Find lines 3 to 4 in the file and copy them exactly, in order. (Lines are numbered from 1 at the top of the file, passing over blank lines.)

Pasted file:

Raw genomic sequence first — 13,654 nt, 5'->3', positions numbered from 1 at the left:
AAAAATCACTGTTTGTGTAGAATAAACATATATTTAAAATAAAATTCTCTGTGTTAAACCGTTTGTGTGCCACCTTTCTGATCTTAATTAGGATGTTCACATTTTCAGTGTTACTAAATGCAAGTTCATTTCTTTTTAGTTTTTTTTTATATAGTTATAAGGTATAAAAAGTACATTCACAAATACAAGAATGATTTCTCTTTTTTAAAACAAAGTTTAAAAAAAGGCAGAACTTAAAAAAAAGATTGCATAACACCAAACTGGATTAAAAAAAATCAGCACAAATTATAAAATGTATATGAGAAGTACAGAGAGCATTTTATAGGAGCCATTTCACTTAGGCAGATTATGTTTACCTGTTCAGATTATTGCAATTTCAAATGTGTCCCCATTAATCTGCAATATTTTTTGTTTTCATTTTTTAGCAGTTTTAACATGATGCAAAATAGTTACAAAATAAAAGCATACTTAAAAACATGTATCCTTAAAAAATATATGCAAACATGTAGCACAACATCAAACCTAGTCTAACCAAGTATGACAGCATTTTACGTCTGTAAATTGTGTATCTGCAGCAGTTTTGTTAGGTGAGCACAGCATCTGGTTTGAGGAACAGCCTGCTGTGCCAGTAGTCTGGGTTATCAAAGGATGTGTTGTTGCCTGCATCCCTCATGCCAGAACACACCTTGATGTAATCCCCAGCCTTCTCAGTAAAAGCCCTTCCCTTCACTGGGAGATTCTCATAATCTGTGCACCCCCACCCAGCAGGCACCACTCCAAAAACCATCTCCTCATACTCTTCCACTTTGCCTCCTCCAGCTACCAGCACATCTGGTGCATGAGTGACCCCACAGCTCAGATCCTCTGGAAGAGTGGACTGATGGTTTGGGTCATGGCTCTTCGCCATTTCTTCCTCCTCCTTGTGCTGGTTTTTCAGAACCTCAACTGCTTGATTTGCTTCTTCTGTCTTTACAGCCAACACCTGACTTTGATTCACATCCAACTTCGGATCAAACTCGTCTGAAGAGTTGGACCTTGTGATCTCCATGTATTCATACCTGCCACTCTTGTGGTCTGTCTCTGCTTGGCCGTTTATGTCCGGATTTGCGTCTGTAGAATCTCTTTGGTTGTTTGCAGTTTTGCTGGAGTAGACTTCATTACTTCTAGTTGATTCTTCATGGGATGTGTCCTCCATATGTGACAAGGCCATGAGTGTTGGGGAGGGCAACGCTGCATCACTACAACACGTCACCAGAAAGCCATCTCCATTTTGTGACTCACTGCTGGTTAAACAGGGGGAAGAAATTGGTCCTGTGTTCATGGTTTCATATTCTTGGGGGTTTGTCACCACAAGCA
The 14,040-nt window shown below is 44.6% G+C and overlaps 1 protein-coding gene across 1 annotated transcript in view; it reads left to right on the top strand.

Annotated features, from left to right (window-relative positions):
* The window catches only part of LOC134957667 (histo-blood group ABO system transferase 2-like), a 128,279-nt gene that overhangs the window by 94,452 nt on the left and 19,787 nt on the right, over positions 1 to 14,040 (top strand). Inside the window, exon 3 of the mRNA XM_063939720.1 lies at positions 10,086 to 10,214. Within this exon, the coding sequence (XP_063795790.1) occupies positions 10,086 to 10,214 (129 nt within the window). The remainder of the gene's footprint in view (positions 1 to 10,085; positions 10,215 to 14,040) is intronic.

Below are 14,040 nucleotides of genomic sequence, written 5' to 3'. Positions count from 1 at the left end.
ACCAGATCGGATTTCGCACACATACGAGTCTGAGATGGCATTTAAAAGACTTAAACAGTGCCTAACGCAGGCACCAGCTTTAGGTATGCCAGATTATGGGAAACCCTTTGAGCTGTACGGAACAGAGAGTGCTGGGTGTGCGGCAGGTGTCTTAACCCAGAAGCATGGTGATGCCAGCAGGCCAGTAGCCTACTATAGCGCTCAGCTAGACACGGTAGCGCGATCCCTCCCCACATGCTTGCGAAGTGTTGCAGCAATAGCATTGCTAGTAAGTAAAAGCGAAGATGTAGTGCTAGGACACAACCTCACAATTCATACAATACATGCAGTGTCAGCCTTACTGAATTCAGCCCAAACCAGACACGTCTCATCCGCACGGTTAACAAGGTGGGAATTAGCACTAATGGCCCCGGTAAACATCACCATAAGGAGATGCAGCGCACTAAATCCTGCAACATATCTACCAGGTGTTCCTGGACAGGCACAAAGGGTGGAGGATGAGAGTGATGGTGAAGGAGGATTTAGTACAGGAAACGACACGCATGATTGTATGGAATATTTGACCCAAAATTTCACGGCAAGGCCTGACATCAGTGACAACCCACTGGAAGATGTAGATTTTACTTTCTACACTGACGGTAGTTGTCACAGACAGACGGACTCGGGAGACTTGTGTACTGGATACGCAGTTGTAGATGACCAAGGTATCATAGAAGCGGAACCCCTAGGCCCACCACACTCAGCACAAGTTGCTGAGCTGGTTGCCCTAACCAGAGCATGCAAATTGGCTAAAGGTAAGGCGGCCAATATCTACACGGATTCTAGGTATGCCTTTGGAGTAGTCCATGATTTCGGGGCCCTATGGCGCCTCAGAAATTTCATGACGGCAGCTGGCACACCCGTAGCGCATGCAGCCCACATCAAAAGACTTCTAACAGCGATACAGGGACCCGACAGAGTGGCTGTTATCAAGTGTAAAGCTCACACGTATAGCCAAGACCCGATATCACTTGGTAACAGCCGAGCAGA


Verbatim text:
The 14,040-nt window shown below is 44.6% G+C and overlaps 1 protein-coding gene across 1 annotated transcript in view; it reads left to right on the top strand.

Annotated features, from left to right (window-relative positions):